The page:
grapes and cognitive impairment

Alzheimer’s disease is the cause of 60 to 80 % of cases of dementia ,there are some 25 million cases Worldwide which are expected to rise. Mild cognitive impairment identifies individuals with elevated risk for dementia, and some 10% a year progress to Alzheimer’s disease.
Even age-associated memory impairment, formally called benign forgetfulness, may be associated with very early neurodegeneration. Older adult with subjective memory complaints with age-associated memory impairment show degradation in the medial temporal lobe . There is a trebling of risk of Alzheimers’s disease in these individuals. Memory complaints and associated manifestations in everyday functioning are indicators of neurodegeneration. Preventive interventions begun at an early stage cannot be other than good.
Specific constituents of grape juice eg polyphenols have neuroprotective effects.
Epidemiological studies indicate that consumption of fruits and vegetables is associated with lower risk of neurodegenerative disorders and better cognitive performance in the elderly.
Concord grape juice contains polyphenol compounds, which have antioxidant and anti-inflammatory properties and influence neuronal signalling. Concord grape juice supplementation has been shown to reduce inflammation, blood pressure and vascular pathology in individuals with cardio vascular disease and consumption of such flavonoid-containing foods is associated with a reduced risk for dementia. In this initial investigation of neurocognitive effects, Krikorian and colleagues Brit J Nutrition 2010 vol 103 pp 730-734 enrolled twelve older adults with memory decline but not dementia in a randomised, placebo-controlled, double-blind trial with Concord grape juice supplementation for 12 weeks. Significant improvement was observed in verbal learning and non-Significant enhancement of verbal and spatial recall. There was no appreciable effect of the intervention on depressive symptoms and no effect on weight or waist circumference. A small increase in fasting insulin was observed for those consuming grape juice. These preliminary findings suggest that supplementation with Concord grape juice may enhance cognitive function for older adults with early memory decline and offers hope for future studies.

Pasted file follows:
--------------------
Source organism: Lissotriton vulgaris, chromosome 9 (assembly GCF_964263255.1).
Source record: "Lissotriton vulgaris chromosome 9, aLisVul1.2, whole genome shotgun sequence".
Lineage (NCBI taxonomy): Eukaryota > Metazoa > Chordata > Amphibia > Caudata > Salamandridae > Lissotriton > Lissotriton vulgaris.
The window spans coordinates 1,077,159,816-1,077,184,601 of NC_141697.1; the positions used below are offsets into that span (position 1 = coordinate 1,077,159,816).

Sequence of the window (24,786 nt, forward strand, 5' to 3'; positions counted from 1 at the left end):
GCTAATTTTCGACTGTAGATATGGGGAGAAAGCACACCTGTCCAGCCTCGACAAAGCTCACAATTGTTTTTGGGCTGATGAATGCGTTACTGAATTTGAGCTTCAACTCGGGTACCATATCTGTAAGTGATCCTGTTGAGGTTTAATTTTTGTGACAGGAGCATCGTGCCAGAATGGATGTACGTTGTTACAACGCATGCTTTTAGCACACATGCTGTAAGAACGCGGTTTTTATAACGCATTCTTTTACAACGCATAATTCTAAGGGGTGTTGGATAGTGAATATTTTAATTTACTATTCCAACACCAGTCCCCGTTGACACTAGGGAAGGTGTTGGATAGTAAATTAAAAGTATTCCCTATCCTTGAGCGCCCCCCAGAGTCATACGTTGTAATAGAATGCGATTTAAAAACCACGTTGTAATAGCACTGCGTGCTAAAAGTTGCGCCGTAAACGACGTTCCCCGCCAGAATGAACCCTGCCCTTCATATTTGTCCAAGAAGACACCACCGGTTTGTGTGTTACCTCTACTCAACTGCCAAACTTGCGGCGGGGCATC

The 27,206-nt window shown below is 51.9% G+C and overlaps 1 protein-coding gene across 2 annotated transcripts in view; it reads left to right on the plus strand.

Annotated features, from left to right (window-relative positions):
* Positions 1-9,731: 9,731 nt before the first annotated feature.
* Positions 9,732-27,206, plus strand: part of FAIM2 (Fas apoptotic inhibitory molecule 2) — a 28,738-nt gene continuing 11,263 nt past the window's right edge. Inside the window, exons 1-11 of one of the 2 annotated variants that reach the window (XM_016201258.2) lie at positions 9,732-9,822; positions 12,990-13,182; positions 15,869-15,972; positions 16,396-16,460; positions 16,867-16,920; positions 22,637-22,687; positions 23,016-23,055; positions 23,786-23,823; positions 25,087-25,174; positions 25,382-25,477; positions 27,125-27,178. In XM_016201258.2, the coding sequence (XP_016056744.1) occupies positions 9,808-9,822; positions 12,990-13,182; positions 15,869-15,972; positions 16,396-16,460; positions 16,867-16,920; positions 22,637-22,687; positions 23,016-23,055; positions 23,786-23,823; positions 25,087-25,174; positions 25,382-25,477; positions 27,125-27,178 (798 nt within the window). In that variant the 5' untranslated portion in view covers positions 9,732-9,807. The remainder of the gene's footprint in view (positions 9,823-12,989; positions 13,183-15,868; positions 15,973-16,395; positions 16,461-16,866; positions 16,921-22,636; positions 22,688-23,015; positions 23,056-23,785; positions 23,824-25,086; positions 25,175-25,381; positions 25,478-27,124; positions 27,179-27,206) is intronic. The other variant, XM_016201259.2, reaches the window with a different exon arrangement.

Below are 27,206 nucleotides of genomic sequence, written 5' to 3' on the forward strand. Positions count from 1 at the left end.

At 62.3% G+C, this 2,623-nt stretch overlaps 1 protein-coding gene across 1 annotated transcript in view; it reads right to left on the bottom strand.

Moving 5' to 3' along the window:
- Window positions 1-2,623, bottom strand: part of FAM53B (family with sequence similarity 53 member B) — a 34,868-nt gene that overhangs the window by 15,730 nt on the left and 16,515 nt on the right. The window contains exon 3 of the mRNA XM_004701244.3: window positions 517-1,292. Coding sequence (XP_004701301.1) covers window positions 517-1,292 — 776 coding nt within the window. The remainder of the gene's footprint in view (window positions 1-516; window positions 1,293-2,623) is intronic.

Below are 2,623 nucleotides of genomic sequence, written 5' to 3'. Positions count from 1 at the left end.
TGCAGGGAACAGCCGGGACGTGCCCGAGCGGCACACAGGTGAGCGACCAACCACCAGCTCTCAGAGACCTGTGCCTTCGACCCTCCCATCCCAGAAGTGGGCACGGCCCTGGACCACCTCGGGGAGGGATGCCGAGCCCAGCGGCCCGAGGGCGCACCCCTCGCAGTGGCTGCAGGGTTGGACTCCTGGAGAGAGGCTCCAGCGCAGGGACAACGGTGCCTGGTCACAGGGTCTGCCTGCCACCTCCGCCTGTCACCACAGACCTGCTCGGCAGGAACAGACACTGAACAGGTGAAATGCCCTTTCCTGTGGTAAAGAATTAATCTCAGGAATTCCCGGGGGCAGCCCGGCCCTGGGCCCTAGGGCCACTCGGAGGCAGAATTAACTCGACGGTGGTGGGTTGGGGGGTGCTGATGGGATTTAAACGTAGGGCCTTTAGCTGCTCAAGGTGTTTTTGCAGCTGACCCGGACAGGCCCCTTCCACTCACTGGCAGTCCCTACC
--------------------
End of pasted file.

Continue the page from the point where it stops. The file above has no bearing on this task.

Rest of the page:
Krikorian et al 2010 Concord juice supplementation improves memory function in older adults with mild cognitive impairment, Brit J Nutrition vol 103 pp 730-734

Martin Eastwood
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